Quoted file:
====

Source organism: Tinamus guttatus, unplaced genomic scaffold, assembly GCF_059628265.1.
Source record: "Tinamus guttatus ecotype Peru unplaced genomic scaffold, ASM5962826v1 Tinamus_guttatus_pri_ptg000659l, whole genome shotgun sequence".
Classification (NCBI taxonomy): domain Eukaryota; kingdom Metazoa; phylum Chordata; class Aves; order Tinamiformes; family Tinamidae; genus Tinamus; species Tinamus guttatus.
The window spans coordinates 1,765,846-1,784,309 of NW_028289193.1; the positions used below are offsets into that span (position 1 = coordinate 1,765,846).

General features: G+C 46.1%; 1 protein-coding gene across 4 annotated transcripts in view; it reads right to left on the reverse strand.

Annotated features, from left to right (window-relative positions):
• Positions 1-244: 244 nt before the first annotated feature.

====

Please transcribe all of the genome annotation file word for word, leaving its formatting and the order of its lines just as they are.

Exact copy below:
Source organism: Tinamus guttatus, unplaced genomic scaffold, assembly GCF_059628265.1.
Source record: "Tinamus guttatus ecotype Peru unplaced genomic scaffold, ASM5962826v1 Tinamus_guttatus_pri_ptg000659l, whole genome shotgun sequence".
Classification (NCBI taxonomy): domain Eukaryota; kingdom Metazoa; phylum Chordata; class Aves; order Tinamiformes; family Tinamidae; genus Tinamus; species Tinamus guttatus.
The window spans coordinates 1,765,846-1,784,309 of NW_028289193.1; the positions used below are offsets into that span (position 1 = coordinate 1,765,846).

General features: G+C 46.1%; 1 protein-coding gene across 4 annotated transcripts in view; it reads right to left on the reverse strand.

Annotated features, from left to right (window-relative positions):
• Positions 1-244: 244 nt before the first annotated feature.